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Guidelines for scientists
Printervenlig udgave
New Guidelines for Scientists on Communicating With the Media

Uddrag:

The media are often accused of hyping research findings in order to attract the interest of their readers and viewers. But many distortions and misunderstandings arise because scientists themselves fail to communicate their results in a clear and meaningful way. Unnecessary anxieties or false hopes are often the result.

As part of a European Commission FP6 project (MESSENGER), new guidelines for scientists on how to communicate most effectively with the media have been produced by the Social Issues Research Centre (SIRC) in partnership with the Amsterdam School of Communications Research (ASCoR).

The Guidelines have been developed after extensive consultation with key actors and stakeholders across Europe including members of the science and health communities, representatives of journalism and media organisations, European and national government departments and agencies, NGOs and special interest groups. Detailed analyses of variations in styles of science reporting across the EU have also informed their development.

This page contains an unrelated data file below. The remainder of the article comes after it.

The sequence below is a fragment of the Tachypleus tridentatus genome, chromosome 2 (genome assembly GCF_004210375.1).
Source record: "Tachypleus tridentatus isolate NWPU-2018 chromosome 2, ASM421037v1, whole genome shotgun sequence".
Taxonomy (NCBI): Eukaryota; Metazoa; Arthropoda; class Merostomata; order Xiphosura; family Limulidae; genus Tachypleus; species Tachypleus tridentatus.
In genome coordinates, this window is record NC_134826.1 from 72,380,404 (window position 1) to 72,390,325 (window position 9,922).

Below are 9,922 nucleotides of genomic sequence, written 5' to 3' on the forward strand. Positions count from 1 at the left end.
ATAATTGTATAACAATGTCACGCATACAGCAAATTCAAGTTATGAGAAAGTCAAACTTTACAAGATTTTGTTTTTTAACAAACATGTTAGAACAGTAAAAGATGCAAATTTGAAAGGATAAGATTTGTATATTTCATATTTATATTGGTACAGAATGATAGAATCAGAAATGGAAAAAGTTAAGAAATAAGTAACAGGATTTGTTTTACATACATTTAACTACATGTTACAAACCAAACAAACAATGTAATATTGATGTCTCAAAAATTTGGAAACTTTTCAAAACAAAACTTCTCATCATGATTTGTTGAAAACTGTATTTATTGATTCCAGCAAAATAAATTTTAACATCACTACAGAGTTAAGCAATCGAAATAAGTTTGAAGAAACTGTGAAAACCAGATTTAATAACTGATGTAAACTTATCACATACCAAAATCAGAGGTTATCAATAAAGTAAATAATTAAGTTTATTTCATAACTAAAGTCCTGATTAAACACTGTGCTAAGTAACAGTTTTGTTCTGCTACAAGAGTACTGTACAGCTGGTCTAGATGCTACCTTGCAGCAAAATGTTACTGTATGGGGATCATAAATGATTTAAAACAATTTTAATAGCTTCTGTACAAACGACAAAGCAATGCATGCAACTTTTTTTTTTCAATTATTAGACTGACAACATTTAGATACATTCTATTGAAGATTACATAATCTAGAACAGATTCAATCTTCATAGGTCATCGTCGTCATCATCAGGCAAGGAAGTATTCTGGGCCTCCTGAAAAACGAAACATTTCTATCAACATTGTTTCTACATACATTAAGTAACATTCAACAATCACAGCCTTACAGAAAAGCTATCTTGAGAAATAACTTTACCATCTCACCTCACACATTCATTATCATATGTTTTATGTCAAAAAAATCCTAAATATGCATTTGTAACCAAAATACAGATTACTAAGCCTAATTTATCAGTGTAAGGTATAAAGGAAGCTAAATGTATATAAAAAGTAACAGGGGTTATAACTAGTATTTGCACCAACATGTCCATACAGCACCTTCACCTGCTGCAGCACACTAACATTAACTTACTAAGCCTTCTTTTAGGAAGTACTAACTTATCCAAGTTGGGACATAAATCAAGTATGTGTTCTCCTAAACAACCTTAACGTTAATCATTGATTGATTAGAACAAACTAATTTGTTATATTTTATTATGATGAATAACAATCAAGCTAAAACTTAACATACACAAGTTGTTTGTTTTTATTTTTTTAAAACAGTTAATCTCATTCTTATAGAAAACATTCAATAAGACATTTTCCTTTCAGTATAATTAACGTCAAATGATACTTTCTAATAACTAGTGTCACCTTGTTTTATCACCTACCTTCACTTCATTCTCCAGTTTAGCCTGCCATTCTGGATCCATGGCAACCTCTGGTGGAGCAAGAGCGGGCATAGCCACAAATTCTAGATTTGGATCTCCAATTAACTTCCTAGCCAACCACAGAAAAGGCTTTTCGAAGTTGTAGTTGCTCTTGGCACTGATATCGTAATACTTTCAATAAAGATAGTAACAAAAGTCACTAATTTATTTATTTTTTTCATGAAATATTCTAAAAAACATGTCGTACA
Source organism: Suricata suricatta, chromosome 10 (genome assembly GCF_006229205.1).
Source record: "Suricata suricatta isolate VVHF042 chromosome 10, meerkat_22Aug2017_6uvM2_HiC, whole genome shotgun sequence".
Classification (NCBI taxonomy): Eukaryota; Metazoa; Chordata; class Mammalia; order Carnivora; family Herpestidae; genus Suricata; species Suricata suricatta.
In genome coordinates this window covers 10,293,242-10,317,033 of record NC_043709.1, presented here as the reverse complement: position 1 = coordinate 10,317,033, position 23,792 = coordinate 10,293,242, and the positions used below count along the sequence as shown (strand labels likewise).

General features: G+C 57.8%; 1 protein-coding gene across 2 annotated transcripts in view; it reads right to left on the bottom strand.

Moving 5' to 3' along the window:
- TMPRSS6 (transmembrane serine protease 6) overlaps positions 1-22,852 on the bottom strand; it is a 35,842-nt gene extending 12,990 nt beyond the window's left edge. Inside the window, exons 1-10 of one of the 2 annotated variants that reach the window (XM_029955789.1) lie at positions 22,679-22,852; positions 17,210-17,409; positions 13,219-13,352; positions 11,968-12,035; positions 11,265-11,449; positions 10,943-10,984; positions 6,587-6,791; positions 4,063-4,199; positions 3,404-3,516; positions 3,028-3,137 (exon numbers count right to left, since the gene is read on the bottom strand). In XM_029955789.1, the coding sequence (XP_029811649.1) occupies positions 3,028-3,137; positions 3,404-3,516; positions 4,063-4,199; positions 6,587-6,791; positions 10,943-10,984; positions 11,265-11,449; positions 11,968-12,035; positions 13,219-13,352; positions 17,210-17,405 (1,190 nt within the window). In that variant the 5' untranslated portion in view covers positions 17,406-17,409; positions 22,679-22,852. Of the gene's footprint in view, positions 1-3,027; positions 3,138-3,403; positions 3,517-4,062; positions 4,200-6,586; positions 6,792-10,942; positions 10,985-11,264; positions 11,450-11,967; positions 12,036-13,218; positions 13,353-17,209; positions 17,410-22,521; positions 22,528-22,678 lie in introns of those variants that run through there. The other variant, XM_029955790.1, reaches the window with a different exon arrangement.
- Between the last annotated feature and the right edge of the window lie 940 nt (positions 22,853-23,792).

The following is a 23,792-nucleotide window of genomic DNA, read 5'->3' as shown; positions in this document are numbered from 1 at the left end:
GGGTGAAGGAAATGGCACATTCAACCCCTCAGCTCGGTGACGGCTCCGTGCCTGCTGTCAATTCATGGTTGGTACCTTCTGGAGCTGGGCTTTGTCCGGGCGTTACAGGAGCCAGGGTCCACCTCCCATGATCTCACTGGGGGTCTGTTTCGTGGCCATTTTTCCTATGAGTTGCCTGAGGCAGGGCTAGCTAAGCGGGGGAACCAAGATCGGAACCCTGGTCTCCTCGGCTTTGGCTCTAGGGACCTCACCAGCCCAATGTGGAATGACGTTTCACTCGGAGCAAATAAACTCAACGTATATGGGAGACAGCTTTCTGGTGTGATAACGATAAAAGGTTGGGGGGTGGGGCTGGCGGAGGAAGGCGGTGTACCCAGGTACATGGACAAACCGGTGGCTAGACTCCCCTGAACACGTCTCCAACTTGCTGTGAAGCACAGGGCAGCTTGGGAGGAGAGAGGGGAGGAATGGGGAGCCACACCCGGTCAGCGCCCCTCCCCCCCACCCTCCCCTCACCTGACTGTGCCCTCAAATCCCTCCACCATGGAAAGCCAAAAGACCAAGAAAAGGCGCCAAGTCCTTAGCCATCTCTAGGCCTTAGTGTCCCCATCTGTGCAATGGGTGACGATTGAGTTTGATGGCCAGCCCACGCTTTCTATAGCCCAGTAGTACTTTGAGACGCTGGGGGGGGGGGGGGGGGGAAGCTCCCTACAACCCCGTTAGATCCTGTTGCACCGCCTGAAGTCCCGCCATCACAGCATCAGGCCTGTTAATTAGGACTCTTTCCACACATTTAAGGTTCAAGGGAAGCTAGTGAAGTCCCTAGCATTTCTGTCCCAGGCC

The communication of potential risks and benefits identified by research is a particularly critical area. The Guidelines provide advice on putting such issues in context and presenting them in ways that will allow people to make informed decisions. Special attention is drawn to the communication of findings that may have implications for public policy.

Guidelines for scientists